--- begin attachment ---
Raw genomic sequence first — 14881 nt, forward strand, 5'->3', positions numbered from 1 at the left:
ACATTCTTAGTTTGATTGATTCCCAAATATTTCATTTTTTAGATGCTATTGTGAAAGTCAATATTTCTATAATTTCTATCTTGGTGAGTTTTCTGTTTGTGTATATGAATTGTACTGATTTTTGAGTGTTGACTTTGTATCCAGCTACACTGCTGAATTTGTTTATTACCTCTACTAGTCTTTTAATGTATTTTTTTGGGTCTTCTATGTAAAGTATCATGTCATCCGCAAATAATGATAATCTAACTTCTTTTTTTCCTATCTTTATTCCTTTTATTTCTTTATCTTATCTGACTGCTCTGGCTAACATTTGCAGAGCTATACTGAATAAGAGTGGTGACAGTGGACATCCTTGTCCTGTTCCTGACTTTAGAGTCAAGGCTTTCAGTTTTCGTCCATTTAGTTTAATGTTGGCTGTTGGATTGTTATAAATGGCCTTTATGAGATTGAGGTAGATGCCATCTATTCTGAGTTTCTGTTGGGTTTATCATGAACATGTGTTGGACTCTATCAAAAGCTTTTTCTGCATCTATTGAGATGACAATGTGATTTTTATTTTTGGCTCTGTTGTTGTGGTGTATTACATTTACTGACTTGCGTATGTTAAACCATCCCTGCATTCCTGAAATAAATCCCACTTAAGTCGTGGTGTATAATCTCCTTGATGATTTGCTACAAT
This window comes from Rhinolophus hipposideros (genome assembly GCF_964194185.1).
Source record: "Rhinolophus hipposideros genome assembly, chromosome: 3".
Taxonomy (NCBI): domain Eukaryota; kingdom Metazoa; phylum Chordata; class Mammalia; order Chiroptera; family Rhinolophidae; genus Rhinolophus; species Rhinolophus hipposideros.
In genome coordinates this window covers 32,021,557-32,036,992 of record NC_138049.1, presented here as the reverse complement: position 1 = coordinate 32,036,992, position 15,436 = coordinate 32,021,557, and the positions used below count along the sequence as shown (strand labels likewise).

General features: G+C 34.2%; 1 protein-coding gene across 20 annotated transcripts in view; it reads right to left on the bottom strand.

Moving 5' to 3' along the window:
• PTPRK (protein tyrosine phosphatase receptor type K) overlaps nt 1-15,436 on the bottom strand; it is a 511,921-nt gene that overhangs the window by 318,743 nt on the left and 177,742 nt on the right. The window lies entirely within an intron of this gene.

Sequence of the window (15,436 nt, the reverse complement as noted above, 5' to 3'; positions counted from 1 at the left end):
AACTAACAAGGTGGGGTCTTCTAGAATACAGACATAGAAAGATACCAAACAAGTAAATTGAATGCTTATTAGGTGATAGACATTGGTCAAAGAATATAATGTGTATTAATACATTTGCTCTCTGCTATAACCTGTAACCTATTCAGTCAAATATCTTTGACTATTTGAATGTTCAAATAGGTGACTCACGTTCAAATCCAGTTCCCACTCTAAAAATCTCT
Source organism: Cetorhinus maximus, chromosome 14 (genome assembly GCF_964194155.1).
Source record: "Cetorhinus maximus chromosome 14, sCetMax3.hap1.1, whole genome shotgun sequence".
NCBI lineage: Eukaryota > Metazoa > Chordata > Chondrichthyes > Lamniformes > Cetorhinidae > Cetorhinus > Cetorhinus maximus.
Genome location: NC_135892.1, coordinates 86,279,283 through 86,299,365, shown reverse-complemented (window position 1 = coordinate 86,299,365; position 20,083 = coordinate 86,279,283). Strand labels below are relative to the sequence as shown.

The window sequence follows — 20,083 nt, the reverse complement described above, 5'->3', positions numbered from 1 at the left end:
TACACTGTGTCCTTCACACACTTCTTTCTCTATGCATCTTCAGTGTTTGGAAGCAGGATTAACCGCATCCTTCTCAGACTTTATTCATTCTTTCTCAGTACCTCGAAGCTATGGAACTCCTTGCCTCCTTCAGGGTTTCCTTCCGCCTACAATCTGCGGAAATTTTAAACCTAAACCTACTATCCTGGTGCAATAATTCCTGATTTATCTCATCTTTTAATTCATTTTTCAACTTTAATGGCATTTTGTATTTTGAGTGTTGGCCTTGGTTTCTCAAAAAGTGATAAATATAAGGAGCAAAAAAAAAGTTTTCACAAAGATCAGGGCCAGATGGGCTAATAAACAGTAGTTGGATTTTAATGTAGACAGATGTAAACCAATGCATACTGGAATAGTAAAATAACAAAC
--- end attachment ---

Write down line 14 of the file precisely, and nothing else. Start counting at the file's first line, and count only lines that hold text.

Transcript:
NCBI lineage: Eukaryota > Metazoa > Chordata > Chondrichthyes > Lamniformes > Cetorhinidae > Cetorhinus > Cetorhinus maximus.